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    Reading Comprehension
  I: Introduction  
  II: The Challenge  
  III: The Five Steps  
  IV: Question Types  
       Macro Questions  
           1. Main Idea  
           2. Purpose of the Passage  
           3. Tone  
           4. Passage Organization  
           5. Category of Writing  
           6. Identity of the Author  
       Micro Questions  
           7. Detail of the Passage  
           8. Definition of a Term  
           9. Support for a Premise  
           10. Function of Passage Part  
           11. Inference  
  V: Tips  
  VI: Sample Essays  
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IV-5: Question Types: Macro Questions- Category of Writing (Advanced)
 
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GMAT passages represent some form of writing found in the real world. Is it a letter to a newspaper? An excerpt from a book? The position paper of a lobbyist?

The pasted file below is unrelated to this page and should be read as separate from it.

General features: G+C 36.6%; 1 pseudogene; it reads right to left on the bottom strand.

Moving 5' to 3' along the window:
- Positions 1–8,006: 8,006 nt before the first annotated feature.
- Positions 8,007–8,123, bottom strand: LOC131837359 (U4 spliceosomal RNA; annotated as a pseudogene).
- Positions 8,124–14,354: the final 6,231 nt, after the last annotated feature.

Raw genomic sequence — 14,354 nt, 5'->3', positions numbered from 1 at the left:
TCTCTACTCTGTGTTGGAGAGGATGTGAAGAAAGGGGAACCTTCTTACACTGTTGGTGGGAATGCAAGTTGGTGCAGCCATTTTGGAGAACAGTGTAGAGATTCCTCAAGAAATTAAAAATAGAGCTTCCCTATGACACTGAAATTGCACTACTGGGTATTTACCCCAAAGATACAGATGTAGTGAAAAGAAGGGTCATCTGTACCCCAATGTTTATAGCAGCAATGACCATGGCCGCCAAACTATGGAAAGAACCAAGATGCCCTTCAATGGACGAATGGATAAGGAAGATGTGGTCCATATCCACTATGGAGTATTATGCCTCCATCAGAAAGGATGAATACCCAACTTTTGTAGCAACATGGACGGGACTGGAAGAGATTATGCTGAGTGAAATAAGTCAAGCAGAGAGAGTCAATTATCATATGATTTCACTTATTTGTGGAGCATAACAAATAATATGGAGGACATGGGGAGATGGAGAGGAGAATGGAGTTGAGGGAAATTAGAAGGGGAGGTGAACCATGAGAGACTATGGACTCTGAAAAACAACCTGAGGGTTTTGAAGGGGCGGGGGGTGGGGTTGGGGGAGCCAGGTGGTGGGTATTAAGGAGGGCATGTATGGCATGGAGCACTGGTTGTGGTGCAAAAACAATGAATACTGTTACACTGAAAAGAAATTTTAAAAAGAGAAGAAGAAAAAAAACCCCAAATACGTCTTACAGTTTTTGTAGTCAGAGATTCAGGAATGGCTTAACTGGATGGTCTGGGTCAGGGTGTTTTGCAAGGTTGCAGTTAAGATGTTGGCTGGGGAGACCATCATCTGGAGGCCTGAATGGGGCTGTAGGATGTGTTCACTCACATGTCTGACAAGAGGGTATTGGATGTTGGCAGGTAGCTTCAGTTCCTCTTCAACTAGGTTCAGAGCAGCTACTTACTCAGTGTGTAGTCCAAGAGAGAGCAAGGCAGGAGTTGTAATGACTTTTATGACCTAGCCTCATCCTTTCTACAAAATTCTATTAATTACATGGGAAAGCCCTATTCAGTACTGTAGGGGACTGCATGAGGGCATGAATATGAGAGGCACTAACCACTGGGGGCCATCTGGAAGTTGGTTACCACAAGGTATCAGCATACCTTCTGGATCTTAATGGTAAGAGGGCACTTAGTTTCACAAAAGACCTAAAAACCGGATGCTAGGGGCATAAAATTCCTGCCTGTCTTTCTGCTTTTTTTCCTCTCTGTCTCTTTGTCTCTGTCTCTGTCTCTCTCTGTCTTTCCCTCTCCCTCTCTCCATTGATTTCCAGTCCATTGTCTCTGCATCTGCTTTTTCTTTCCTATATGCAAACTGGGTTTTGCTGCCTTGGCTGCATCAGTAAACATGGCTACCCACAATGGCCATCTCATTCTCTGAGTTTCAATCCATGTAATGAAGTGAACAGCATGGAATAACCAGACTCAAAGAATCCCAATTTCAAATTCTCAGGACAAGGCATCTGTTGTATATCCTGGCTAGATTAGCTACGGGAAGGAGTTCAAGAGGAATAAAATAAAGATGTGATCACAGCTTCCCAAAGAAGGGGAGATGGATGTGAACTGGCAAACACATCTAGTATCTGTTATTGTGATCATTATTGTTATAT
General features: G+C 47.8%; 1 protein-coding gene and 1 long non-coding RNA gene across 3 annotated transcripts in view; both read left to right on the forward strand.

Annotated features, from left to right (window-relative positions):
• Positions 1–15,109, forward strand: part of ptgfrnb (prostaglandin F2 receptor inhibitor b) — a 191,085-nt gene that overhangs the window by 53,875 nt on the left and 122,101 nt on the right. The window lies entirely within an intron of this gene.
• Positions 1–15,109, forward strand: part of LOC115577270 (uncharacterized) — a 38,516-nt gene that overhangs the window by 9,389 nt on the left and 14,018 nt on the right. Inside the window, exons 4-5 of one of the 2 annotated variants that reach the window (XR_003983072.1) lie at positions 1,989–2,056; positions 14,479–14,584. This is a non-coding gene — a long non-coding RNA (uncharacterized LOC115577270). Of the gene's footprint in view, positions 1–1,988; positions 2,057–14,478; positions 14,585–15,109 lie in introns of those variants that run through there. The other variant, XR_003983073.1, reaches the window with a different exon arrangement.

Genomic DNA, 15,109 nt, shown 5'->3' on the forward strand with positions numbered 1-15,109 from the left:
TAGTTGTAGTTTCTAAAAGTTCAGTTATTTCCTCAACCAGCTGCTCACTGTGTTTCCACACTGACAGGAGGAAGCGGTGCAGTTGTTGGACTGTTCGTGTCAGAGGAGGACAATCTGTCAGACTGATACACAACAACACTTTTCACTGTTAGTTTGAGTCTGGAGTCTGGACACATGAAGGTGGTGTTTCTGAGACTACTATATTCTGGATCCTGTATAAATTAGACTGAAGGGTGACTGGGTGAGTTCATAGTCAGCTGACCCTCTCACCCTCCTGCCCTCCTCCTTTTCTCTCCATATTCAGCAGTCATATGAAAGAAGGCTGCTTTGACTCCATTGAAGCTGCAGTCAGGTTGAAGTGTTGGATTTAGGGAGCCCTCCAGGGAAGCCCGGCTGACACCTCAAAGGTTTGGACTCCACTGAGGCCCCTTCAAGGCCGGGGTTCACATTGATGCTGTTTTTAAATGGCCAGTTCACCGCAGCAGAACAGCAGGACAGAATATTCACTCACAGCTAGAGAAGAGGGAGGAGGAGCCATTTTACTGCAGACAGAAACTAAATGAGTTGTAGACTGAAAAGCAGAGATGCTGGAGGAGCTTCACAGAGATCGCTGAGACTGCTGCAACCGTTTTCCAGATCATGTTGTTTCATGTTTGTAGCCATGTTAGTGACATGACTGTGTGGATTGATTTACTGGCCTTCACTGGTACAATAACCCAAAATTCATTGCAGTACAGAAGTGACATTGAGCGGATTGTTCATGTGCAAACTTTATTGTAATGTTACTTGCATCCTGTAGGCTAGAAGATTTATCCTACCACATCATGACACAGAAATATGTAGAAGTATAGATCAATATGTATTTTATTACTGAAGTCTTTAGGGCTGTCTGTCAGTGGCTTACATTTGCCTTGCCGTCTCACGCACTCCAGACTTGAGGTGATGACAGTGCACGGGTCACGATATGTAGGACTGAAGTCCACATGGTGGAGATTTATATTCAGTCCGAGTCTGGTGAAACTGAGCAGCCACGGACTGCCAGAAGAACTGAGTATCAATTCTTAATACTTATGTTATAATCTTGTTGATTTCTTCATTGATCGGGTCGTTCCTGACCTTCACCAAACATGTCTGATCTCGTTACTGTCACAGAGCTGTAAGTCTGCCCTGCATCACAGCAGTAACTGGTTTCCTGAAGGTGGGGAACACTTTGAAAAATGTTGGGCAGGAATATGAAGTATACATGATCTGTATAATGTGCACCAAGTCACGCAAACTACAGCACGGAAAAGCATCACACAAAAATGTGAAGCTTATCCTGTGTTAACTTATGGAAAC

How to identify Category questions: Look for questions asking about the origin of the passage's writing.

In what type of publication would this passage most likely appear?

Which of the following best describes the passage?

From which of the following sources was the passage most likely excerpted?


How to tackle them: As always with macro questions, it comes back to main idea and purpose: Who is the author and why did he or she write the passage? If you know that, you’ll almost certainly know in what type of real-world setting the passage should appear.

For example, let's say you decide that the purpose of the passage is to discredit a politician and that its official language indicates it was probably meant to be read by the public. Once you know that, you can infer that the writer is a reporter or journalist. You know the author and the purpose. You have everything you need to answer the question.

From which of the following sources is the passage excerpted?

A) A nationally distributed newspaper
B) A press release from a big company
C) The diary of a senator
D) A governmental budgetary report
E) An encyclopedia

You know the answer must be A.

 

4. Passage Organization

6. Identity of the Author